"Cam, seriously, I'm not going to leave you alone until you tell me. Did somebody threaten you or something? Said that they were going to kick your ass if you told anyone? Just say the word, man, and they're dead."
"Come on, who was it? Jason? Terry? Just nod and those faggots are dead, I swear."
Cam just shuddered and shook his head.
"I...I've got to go."
"I'm going to follow you, then. I'm not leaving until you tell me. Somebody did something to make you this miserable, and I'm going to find out who it was."
"Me, okay? It's my fault, and if you're going to beat anybody up, it should be me! It's not like I don't deserve it."
"Dude, what are you talking about?"
"Ha. Good one. Now seriously, what the hell?"
"I told you."
"Come on, I'm not fallin' for that. I know you're no pervert. I've known you for years, if you were, I would have seen you wearing a dress or something by now."
"I'm a fucking homo, okay!? I've known about it since last year, but I thought I could keep it a secret. Then I starting thinking about you and the guys and...and...I had to stop talking to you, so you wouldn't-"
"Hell no! Fuck! How could I have been friends with a fag? I should have known, the way you were always prancing around the place grinning like a fairy! You were tricking me the whole time! Trying to get me in bed, right?"
"What? No! I mean, I...no, no, never! I never tried to get you to do anything, did I?"
"No, but you thought about it, didn't you? It was just a matter of time until you tried something. I know what your kind is like. They can't help it. I would have bent over to pick up a pencil or something, then WHAM!"
"NO! I never would have-"
"I don't want to hear it. I'm sick of hearing your voice. You can drop the phoney deep voice now. You can just start lisping and prancing around like I know you want to. No need to hide it now."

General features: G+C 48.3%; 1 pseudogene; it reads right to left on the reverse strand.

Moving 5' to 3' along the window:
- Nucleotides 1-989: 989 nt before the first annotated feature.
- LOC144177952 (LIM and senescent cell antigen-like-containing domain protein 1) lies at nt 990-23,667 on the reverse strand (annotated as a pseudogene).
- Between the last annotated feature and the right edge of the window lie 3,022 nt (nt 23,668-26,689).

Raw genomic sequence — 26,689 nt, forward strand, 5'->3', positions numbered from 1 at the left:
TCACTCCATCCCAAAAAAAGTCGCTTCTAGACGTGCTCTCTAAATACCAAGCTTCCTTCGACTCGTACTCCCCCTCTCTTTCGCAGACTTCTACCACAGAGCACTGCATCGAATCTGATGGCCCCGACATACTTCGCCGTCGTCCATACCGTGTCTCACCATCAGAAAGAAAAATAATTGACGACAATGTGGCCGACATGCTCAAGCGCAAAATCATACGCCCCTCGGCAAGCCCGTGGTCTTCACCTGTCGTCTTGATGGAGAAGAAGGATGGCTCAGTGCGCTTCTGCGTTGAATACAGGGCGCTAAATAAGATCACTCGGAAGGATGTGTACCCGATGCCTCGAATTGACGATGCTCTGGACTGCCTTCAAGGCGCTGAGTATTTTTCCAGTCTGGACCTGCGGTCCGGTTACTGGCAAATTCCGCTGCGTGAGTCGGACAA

"You...You're not going to tell anyone, are you?"
"Are you kidding? How could I not tell them? I've got to warn them, don't I? What kind of a friend would I be if I didn't give them the heads up?"
Cam couldn't say anything. He just turned and ran, shaking, almost in tears. He had known about his friend's views, what did he expect? "Oh, Cam, I'm so sorry, I love you, let's go off in the woods and screw around"? Not a chance. That's why he had cut himself off from everyone as soon as he started to feel the way he did. Not like it did any good now. The whole school would know, all his friends would turn on him the way Jimmy did, and he would be alone. Alone, like he had been for these past few months. At least he was somewhat prepared.
He pushed open his front door, which lead straight into the family room. He was crossing through to his room when he noticed that his mother was sitting there, reading something. A notebook. It was labeled "6th Gr. Math". Her mouth was agape, tears streaming down her cheeks. She hadn't even noticed him coming in.
Thoughts of her reaction screamed through Cam's head. Everything was in there. His feelings about the other guys, his deepest thoughts about what was happening to him...even a few of his fantasies. No, no, it was simply impossible that his mother could be reading those. Impossible. He would leave the house, come back in, and see that it hadn't really happened. That his mother hadn't had his journal in her hands, that he hadn't seen his backpack open on the floor next to her chair. That was when his mother happened to look up and notice her son standing there, shaking hard now, his face just as wet as hers.
That was all he heard. He was out the door and down the street before he even realized she had said anything.
The radio was blaring out some stupid pop song about the singer's ex girlfriend or something. Horrible, as usual, but it kept him awake. Jacob Hall was sitting in his guard shack, eyes open, watching for anything suspicious. It wasn't a terrible job, but the hours were killer. At least he got a free uniform. Better than buying his own clothes to sweat through in this hot shack. It was a little bigger than a phone booth, but not by much. No air conditioning, no windows, no room for a fan. Just enough space for a chair, a radio, and Officer Hall himself. "Officer". That still cracked him up. A whole two days of training, a uniform, and a clipboard, and all of a sudden he was "Officer". He wondered if the real police were ever annoyed by that.